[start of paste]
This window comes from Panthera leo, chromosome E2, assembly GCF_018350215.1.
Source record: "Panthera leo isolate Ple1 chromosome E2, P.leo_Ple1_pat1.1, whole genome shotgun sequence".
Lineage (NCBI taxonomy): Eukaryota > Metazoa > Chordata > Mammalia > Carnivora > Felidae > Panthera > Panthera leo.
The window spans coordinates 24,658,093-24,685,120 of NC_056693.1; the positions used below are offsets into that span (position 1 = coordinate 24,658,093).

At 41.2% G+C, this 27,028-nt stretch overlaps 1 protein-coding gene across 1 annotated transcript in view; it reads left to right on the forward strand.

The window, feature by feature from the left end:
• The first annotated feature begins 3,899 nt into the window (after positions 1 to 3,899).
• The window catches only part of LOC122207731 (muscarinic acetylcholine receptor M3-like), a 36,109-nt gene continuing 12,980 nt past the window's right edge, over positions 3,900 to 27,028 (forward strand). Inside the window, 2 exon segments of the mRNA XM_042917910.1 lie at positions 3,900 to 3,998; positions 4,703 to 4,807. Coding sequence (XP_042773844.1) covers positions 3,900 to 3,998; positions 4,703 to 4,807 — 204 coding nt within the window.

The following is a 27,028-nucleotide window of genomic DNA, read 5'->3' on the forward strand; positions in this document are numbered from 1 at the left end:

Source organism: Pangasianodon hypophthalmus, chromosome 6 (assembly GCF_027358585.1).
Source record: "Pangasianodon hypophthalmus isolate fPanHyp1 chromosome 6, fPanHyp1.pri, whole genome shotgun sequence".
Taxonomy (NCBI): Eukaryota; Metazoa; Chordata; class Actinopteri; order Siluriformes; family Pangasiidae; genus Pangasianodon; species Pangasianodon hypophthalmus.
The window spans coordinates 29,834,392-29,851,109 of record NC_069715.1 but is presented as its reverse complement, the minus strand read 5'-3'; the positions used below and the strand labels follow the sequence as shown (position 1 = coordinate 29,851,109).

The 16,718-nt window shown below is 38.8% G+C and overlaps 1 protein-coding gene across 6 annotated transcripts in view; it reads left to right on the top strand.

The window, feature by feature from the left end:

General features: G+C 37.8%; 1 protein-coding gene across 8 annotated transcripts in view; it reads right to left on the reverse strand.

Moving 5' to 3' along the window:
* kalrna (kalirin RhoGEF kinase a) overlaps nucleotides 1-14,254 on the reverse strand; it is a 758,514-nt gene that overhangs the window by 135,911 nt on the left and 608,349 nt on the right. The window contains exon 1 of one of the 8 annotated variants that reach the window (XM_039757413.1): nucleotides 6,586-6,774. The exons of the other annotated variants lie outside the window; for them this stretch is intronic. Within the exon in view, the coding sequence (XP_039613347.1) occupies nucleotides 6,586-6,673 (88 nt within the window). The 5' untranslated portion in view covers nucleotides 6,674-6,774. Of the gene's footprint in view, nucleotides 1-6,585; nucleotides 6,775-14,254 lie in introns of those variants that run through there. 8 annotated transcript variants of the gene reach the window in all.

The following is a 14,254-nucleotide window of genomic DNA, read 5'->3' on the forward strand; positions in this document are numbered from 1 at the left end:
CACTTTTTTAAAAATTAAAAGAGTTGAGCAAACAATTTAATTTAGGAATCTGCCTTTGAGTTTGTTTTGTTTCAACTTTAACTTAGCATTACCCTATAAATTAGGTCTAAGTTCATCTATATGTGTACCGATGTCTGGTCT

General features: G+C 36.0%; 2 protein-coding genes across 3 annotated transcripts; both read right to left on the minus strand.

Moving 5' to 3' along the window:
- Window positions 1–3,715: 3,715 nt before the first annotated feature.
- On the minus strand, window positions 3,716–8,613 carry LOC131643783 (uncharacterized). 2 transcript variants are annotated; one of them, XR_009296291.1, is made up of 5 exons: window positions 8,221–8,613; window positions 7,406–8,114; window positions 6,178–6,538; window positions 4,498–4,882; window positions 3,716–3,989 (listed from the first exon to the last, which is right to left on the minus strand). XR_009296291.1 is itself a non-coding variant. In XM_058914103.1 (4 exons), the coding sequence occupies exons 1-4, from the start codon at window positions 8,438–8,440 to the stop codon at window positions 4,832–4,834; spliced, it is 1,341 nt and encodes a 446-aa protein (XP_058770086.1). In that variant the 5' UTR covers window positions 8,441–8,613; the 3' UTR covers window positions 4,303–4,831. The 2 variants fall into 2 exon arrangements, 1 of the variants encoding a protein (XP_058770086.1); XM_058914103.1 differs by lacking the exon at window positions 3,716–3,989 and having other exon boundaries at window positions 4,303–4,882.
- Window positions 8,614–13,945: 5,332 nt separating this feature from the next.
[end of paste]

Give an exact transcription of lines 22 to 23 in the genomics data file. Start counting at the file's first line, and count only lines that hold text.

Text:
Moving 5' to 3' along the window:
- Window positions 1–3,715: 3,715 nt before the first annotated feature.